‘Results vs. the Resistance’ or ‘Common-sense vs. Out-of-touch’ in 10th District?

Comstock and Wexton present stark choice for voters during first debate.

U.S. Rep. Barbara Comstock (R-10) charged directly at Democratic challenger Jennifer Wexton in her opening statement during the candidates’ first debate Friday, casting Wexton as “the most left-wing state senator” who “wants to represent the resistance … and who threatens economic growth and tax cuts.”

Wexton, a former prosecutor and current state senator, shot back, calling Comstock a “political chameleon” who “paints herself as a bipartisan problem-solver” but “won’t stand up for her constituents” against President Donald Trump.

“I fear how much damage can be done by this President and the Congress that enables him,” Wexton said, emphasizing her bipartisan work in the Virginia legislature.

The 90-minute debate, organized by the Loudoun County Chamber of Commerce and held in the National Conference Center ballroom in Leesburg, was attended by a record crowd of 550 members.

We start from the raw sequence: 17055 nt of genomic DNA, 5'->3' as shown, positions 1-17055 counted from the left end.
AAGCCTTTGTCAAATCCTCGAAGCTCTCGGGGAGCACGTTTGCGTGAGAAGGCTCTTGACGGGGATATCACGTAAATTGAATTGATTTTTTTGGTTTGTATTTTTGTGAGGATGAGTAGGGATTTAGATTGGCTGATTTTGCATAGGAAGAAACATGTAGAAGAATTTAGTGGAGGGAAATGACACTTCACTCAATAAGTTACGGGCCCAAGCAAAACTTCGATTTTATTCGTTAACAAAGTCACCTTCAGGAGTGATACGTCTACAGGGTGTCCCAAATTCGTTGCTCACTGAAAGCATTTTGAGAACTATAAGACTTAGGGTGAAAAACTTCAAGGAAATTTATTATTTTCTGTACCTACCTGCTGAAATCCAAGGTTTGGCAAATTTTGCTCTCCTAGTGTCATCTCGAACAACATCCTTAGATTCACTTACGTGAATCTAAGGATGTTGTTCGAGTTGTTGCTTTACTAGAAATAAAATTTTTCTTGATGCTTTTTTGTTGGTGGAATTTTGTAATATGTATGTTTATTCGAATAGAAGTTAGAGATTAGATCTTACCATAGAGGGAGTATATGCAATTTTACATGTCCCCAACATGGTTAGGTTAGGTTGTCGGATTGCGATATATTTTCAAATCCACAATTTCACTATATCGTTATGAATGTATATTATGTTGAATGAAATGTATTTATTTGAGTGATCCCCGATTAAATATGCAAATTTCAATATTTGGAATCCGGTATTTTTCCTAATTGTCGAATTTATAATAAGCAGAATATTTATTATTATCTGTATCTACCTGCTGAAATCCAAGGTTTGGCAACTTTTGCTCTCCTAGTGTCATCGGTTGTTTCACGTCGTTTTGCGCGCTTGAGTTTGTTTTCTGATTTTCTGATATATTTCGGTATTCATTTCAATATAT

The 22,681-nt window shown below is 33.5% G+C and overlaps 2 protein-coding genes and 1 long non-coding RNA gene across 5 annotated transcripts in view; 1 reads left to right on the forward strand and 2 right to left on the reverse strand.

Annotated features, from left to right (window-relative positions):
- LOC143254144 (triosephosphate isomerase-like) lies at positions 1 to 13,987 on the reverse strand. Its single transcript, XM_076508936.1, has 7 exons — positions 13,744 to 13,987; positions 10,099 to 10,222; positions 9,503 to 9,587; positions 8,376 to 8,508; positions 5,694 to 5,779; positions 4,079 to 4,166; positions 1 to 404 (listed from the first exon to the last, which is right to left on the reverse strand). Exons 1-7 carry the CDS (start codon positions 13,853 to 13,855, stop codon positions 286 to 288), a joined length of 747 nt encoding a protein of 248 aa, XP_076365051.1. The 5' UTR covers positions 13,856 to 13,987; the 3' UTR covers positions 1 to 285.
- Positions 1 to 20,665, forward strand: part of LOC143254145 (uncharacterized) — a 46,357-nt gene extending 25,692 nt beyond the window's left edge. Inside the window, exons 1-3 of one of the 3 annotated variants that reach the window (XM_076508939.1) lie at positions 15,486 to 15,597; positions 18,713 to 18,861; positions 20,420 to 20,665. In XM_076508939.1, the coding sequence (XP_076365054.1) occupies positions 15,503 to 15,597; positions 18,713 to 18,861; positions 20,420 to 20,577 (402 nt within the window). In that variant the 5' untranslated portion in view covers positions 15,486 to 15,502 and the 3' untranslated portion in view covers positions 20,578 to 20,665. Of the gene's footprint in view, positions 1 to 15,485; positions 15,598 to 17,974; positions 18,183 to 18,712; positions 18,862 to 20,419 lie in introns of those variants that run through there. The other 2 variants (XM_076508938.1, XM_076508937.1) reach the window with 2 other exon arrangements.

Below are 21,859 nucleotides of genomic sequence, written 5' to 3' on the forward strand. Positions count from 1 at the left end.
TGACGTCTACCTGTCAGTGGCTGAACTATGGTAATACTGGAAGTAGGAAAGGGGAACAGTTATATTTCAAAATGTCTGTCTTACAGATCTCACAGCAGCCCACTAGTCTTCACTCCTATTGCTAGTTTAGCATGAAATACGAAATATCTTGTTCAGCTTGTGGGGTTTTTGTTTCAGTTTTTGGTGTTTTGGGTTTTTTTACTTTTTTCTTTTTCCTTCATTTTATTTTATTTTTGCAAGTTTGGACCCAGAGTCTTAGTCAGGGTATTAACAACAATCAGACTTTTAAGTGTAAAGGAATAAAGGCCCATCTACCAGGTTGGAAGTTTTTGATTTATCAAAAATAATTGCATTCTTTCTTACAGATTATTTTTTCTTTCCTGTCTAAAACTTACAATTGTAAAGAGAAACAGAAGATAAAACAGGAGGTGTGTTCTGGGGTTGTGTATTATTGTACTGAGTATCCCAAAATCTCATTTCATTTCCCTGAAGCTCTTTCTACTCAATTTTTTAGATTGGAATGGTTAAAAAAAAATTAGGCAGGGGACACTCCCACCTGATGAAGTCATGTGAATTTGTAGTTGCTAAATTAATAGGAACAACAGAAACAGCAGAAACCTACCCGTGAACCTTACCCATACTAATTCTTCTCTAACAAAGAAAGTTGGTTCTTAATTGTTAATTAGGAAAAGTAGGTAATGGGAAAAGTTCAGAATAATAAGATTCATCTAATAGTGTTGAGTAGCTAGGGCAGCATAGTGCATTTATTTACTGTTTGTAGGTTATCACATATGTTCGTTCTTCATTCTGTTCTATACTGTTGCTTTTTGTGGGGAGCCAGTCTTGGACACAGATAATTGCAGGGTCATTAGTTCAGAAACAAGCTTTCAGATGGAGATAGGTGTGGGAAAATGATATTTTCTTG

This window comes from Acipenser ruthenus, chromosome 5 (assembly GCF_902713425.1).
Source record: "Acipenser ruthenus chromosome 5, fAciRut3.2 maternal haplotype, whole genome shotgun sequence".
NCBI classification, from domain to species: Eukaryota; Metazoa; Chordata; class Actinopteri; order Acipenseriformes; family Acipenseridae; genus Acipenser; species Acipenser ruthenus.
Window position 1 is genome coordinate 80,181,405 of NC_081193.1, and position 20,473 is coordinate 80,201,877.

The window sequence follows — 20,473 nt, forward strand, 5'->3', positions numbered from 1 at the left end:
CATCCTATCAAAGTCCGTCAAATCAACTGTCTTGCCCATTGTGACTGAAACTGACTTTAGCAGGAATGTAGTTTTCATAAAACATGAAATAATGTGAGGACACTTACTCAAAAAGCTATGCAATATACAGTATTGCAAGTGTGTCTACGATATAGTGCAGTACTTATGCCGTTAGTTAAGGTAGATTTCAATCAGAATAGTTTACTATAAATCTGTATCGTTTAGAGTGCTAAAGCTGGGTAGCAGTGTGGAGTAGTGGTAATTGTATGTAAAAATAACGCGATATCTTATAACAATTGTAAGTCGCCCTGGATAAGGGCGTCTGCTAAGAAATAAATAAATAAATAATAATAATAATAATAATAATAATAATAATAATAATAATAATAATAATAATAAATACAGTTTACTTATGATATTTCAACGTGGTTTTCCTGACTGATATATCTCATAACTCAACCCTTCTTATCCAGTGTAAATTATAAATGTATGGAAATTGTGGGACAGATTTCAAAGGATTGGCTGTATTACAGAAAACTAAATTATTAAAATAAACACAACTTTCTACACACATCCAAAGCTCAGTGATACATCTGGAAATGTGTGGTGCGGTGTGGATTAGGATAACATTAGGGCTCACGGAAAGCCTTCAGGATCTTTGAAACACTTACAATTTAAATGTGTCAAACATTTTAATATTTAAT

Frequently punctuated by applause and whistles from supporters on both sides of the aisle, the debate was the first faceoff in one of the most closely watched congressional races in the nation.

VIRGINIA’S 10TH Congressional District has been held by a Republican for 38 years, but Democrats believe demographic shifts in the sprawling district — which include sections of Fairfax and Prince William counties and all of Loudoun County — and growing opposition to President Trump, will lead to a Democratic victory. In the 2016 election, Trump lost the district by 10 percentage points while Virginia Gov. Ralph Northam, a Democrat, won the district by double digits in 2017.

Wexton has a record of bipartisan success in Richmond, where she passed more than 40 bills while in the minority.

But Comstock’s supporters say she has demonstrated her ability to successfully navigate politics in the “Age of Trump” through her relentless campaigning, fast and furious fundraising, hands-on mastery of local issues and personal connections to people in her district.

“If there is a ribbon cutting or picnic, you can bet Barbara will be here,” said Loudoun County developer David Garmand, who attended Friday’s debate. “She sticks to what’s important to the average business person.”